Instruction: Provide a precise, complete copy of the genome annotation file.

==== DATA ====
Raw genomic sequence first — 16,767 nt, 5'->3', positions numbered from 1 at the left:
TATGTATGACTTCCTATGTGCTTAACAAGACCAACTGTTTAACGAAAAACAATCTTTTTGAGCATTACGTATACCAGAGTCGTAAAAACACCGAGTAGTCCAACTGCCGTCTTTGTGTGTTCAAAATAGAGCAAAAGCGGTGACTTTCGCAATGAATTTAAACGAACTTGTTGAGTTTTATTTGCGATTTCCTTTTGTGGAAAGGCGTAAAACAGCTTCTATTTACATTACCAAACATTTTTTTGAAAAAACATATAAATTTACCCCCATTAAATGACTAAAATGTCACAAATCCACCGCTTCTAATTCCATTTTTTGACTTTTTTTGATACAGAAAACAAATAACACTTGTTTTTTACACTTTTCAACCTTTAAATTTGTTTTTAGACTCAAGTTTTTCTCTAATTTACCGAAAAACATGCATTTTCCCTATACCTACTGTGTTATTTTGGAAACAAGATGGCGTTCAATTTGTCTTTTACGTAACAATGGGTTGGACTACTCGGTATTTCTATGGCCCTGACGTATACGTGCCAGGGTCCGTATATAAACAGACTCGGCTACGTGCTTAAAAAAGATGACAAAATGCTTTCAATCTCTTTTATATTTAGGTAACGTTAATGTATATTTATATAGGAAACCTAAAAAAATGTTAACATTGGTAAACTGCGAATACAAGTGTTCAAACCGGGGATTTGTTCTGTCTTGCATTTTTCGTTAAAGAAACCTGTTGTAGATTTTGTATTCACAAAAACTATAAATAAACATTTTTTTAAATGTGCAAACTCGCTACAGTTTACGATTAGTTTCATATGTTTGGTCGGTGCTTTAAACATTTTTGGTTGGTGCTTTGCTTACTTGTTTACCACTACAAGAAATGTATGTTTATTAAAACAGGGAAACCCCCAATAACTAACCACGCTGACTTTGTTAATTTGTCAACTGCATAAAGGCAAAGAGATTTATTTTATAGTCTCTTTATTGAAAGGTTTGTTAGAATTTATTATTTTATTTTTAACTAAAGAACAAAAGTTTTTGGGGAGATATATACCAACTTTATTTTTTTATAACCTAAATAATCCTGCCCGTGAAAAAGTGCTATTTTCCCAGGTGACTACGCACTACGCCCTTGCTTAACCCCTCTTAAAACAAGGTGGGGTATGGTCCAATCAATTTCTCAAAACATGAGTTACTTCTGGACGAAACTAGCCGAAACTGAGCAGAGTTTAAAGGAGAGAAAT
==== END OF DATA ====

Raw genomic sequence first — 16,767 nt, 5'->3', positions numbered from 1 at the left:
TATGTATGACTTCCTATGTGCTTAACAAGACCAACTGTTTAACGAAAAACAATCTTTTTGAGCATTACGTATACCAGAGTCGTAAAAACACCGAGTAGTCCAACTGCCGTCTTTGTGTGTTCAAAATAGAGCAAAAGCGGTGACTTTCGCAATGAATTTAAACGAACTTGTTGAGTTTTATTTGCGATTTCCTTTTGTGGAAAGGCGTAAAACAGCTTCTATTTACATTACCAAACATTTTTTTGAAAAAACATATAAATTTACCCCCATTAAATGACTAAAATGTCACAAATCCACCGCTTCTAATTCCATTTTTTGACTTTTTTTGATACAGAAAACAAATAACACTTGTTTTTTACACTTTTCAACCTTTAAATTTGTTTTTAGACTCAAGTTTTTCTCTAATTTACCGAAAAACATGCATTTTCCCTATACCTACTGTGTTATTTTGGAAACAAGATGGCGTTCAATTTGTCTTTTACGTAACAATGGGTTGGACTACTCGGTATTTCTATGGCCCTGACGTATACGTGCCAGGGTCCGTATATAAACAGACTCGGCTACGTGCTTAAAAAAGATGACAAAATGCTTTCAATCTCTTTTATATTTAGGTAACGTTAATGTATATTTATATAGGAAACCTAAAAAAATGTTAACATTGGTAAACTGCGAATACAAGTGTTCAAACCGGGGATTTGTTCTGTCTTGCATTTTTCGTTAAAGAAACCTGTTGTAGATTTTGTATTCACAAAAACTATAAATAAACATTTTTTTAAATGTGCAAACTCGCTACAGTTTACGATTAGTTTCATATGTTTGGTCGGTGCTTTAAACATTTTTGGTTGGTGCTTTGCTTACTTGTTTACCACTACAAGAAATGTATGTTTATTAAAACAGGGAAACCCCCAATAACTAACCACGCTGACTTTGTTAATTTGTCAACTGCATAAAGGCAAAGAGATTTATTTTATAGTCTCTTTATTGAAAGGTTTGTTAGAATTTATTATTTTATTTTTAACTAAAGAACAAAAGTTTTTGGGGAGATATATACCAACTTTATTTTTTTATAACCTAAATAATCCTGCCCGTGAAAAAGTGCTATTTTCCCAGGTGACTACGCACTACGCCCTTGCTTAACCCCTCTTAAAACAAGGTGGGGTATGGTCCAATCAATTTCTCAAAACATGAGTTACTTCTGGACGAAACTAGCCGAAACTGAGCAGAGTTTAAAGGAGAGAAAT